You’re Not You

Imagine if You’re Not You was released right alongside when the ALS Ice Bucket Challenge videos were really starting to get popular. It probably would have made a lot more money, further helped people understand what ALS is, and might’ve been seen as the most socially relevant movie ever — hyperbole fully intended — had that happened. It’s not, though. It’s coming out months after the hype has died down.

That doesn’t make the film bad. Far from it; it actually has no impact on the film’s quality at all. Here’s the thing: Watching someone’s body degenerate due to ALS is not fun. There’s the possibility that people would have given it a look just based on the videos. “Oh, it’s related to those,” they’d say, and then watch it. Now, far fewer people are going to give it a chance. It isn’t a fun watch, so lots of people are likely to skip it. And that’s a shame, because it’s a relatively effective drama containing a couple of really good performances. It also looks like it’s trying to cash-in on the Ice Bucket Challenges, even though it was in production way before those came into existence.

Kate (Hilary Swank) begins to see the onset of amyotrophic lateral sclerosis (ALS) on her 35th birthday. She drops a dish, and she struggles to play the piano — despite being really good at playing the piano. The film then fast-forwards a year and a half later. Kate’s husband, Evan (Josh Duhamel), has to do almost everything for her. Kate needs a caretaker during the day, and is looking for a new one. In comes Bec (Emmy Rossum), a college student who doesn’t seem the least bit competent in caring for another human being. She gets hired anyway, against Evan’s wishes.

If the film was just about these two becoming friends, and Bec growing as a character, perhaps the film would have worked even better. But it’s not. The film is too overplotted for that. Evan has to be a cheating husband. Any parent-figure in the film has to be overbearing to the point of inducing nausea. There’s a painfully underdeveloped romantic subplot for Bec thrown in. And terribly fake-feeling drama creates artificial tension.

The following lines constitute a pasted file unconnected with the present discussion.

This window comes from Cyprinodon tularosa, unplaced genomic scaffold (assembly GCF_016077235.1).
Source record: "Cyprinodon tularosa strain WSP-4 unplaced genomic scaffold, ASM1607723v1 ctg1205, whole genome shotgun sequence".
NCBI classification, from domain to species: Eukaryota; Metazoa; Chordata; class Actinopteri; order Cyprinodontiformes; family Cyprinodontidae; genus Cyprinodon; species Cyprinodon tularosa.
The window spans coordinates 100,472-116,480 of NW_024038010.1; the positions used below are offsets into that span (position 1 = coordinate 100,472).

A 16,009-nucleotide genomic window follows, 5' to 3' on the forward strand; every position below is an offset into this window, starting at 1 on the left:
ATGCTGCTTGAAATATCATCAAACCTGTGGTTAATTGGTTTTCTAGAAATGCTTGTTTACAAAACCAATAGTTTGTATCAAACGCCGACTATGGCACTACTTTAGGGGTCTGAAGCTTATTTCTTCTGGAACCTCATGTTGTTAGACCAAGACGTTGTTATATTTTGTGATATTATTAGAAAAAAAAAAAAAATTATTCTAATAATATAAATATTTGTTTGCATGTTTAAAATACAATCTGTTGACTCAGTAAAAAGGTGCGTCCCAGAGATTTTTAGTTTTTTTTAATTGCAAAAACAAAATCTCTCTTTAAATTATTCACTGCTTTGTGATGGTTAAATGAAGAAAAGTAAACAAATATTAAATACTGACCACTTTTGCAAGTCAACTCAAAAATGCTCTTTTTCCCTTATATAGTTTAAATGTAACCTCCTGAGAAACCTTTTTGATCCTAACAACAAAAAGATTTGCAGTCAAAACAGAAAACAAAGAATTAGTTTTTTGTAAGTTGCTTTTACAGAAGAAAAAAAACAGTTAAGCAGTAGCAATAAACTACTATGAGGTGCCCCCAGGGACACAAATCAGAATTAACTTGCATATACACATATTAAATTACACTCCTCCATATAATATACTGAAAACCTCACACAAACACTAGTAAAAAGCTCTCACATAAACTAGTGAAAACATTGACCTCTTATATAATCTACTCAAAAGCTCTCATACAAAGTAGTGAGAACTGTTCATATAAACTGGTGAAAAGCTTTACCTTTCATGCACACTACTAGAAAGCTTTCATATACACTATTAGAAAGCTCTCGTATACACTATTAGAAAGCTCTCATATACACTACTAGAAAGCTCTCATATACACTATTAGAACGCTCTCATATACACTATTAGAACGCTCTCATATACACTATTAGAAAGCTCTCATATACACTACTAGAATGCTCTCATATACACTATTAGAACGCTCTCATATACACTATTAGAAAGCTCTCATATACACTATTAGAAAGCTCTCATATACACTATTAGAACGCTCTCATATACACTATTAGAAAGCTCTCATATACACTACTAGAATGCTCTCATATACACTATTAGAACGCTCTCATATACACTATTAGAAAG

You’re Not You is a tearjerker. It’s effective at that. It contains enough scenes that will either make you cry or build to that point that it’ll be tough to keep the waterworks off, especially as it nears its inevitable end. You don’t want to see Kate die, but there is no cure for ALS, and we’re told early in the film that the average lifespan after diagnosis is 2-5 years. We know how it’s going to go, but it’s the journey and the lessons learned that make it worthwhile.

I don’t know if You’re Not You was supposed to get Hilary Swank another Oscar nomination. It probably won’t be seen by enough people to even warrant consideration, even though it is about someone with a disease, and those tend to warrant nominations. Swank is really believable here. It’s not an emotional performance, but it is a realistic one. You see her condition degenerate as the film goes on, and it’s heartbreaking. Her calmness throughout actually accentuates that feeling.

Emmy Rossum turns in one of her best film performances as an energetic college student who doesn’t really know what to do in life, but boy is she going to try her hardest not to mess up this job. Josh Duhamel is too nice and charming to let us even think he’s an adulterer, and that subplot either shouldn’t have existed or a different actor cast. Cameos and small roles come from Marcia Gay Harden, Ali Larter, Jason Ritter, and Frances Fisher. Loretta Devine delivers perhaps the standout performance. The acting is not a problem with You’re Not You.

You’re Not You is a topical movie, even if it’s coming out a bit too late to cash-in on that topicality. It’s a drama about a woman suffering from ALS, and also about the woman caring for her. It’s heartfelt and sincere, and will likely accomplish its goal of making you cry at the end — and a couple of times throughout. It’s overplotted, and works best when it just lets its characters interact instead of throwing curveballs at them. It has good actors who, when left to act, turn in great performances. You’re Not You is worth watching.

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